Thursday, 25 March 2010

(n+1)st? (n+1)th?

What is the ordinal numeral corresponding to the cardinal numeral (n+1)?
The ordinal numeral corresponding to 1 is first, so we write 1st.
The ordinal corresponding to 2 is second, so we write 2nd (or perhaps 2d if American).
The ordinal corresponding to 3 is third, so we write 3rd (or AmE 3d).
The ordinal numerals corresponding to 4 and upwards are formed with the suffix th, so we write 4th, 5th, 6th, 7th etc.
But after 20th come 21st twenty-first, 22nd twenty-second and 23rd twenty-third.
When we use algebraic expressions instead of ordinary numerals, the ordinal corresponding to n is nth, pronounced enθ. That corresponding to x is xth, pronounced eksθ. One of the teachers at my secondary school had the nickname kjuːθ, i.e. qth.
But it is not clear how to form ordinals for expressions such as x2, (x+1), and (x-2).
I was quite taken aback when, in the course of reading Seeing Further (ed. Bill Bryson, London: HarperPress for the Royal Society, 2010), I came across the sentence (p. 379)
[May, Oster and Yorke] identified simple features displayed by wide classes of difference equation relating the (n+1)st to the nth state of a system as it made the transition from order to chaos.

Do we really say en plʌs fɜːst? It feels wrong to me.
Imagine there is a queue of people waiting to enter a club. Your job is to pick which ones can go in. You might decide to take person number one (the first person), person number two (the second person), and person number three (the third person). More generally, you might decide to take person number n (the nth person), person number (n+1), (the (n+1)??? person), and person number (n+2) (the (n+2)??? person).
If pushed, I think I’d go for saying en plʌs wʌnθ, en plʌs tuːθ and writing (n+1)th, (n+2)th.
Any mathematicians have views on this?

30 comments:

  1. I'm both a linguist and a mathematician, and it's always -th for me. I rationalize it, if necessary, by saying the bracket acts as a barrier for the combining rule.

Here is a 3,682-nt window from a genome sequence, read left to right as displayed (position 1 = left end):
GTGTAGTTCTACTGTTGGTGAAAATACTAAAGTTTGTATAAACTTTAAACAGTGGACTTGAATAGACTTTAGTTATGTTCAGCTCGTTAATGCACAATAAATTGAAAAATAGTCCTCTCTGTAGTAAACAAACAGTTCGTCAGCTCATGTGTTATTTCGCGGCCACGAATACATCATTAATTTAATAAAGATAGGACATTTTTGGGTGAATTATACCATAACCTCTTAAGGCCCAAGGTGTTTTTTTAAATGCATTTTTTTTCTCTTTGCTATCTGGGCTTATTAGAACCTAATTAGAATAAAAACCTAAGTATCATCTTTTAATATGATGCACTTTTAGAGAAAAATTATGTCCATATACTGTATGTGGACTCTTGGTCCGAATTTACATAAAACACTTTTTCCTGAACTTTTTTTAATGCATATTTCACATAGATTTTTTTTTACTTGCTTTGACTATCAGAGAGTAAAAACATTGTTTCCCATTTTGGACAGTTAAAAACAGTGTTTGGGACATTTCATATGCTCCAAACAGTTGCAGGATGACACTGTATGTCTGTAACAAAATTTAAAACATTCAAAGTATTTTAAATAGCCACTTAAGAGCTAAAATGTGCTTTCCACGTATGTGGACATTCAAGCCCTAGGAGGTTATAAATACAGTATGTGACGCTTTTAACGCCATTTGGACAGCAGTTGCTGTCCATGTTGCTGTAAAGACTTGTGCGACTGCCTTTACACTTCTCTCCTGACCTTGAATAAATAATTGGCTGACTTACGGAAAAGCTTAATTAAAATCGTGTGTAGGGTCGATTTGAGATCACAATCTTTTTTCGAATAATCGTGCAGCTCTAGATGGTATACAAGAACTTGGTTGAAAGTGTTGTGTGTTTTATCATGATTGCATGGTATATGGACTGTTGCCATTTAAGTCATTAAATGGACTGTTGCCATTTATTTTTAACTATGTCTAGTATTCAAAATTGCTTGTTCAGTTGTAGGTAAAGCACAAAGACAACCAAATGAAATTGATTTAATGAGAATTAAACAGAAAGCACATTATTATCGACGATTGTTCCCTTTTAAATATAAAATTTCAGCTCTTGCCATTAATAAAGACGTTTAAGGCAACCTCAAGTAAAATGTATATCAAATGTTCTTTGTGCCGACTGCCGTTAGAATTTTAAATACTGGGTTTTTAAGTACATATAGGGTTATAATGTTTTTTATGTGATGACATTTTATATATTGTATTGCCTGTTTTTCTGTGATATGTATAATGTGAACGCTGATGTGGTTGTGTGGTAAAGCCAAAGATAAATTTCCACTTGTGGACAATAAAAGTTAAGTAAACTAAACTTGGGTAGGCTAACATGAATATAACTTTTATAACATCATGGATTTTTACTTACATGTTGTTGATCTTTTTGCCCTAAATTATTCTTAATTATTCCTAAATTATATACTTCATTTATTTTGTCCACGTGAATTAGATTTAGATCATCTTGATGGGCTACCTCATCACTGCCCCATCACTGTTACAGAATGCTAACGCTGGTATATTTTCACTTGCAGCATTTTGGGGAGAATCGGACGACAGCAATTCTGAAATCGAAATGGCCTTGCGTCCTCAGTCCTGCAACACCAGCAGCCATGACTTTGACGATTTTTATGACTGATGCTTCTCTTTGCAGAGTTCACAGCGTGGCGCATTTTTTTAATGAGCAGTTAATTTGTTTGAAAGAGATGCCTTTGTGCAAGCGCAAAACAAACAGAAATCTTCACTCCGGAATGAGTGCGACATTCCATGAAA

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  2. I'm a mathematically inclined biochemist rather than a mathematician, but I've certainly had quite frequent occasion to pronounce (n + 1)th, and I've always said n plus wunth (sorry, I can't do IPA). I've had much less occasion to pronounce (n +2)th and I'm not entirely sure what I say, but it's probably n plus twoth.

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  3. "(n+1)st," "(n+2)nd," etc. seem to me justified by the analogy of "twenty-first," "twenty-second," etc. Nobody says "twenty-oneth," "twenty-twoth," etc.

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  4. In my former life as an undergraduate mathematician, it was definitely "(n+1)st" and "(n+2)nd"; if I ever heard someone saying "(n+1)th" it would sound extremely weird to me. The "n+" seems to me to be no different grammatically from the "one hundred and" in "one hundred and first".

    (On the other hand, the final chapter of the novel The Hundred and One Dalmatians is "The Hundred and Oneth Dalmatian", so there may be some disagreement on that point as well.

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  5. I'd say that 2d for 2nd is archaic even in America.

    I don't know who's reponsible for the following verse, but to my mind it settles the issue:

    "The answer is," said Dr. North,
         Who's worked on it a month,
    "Not merely x raised to the fourth,
         But x^(n+1)".

    This also disposes of the claim that English lacks a rhyme for month.

    Similarly, Edgar Allan Poe once wrote in a newspaper article: "Mr. Mathews once wrote some sonnets 'On Man,' and Mr. Channing some lines on 'A Tin Can,' or something of that kind — and if the former gentleman be not the very worst poet that ever existed on the face of the earth, it is only because he is not quite so bad as the latter. To speak algebraically:— Mr. M. is execrable, but Mr. C. is (x+1)-ecrable."

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  6. Nice! Did you think of that yourself? If so, in case I should quote it, may I change north to something that rhymes with fourth in my pronunciation?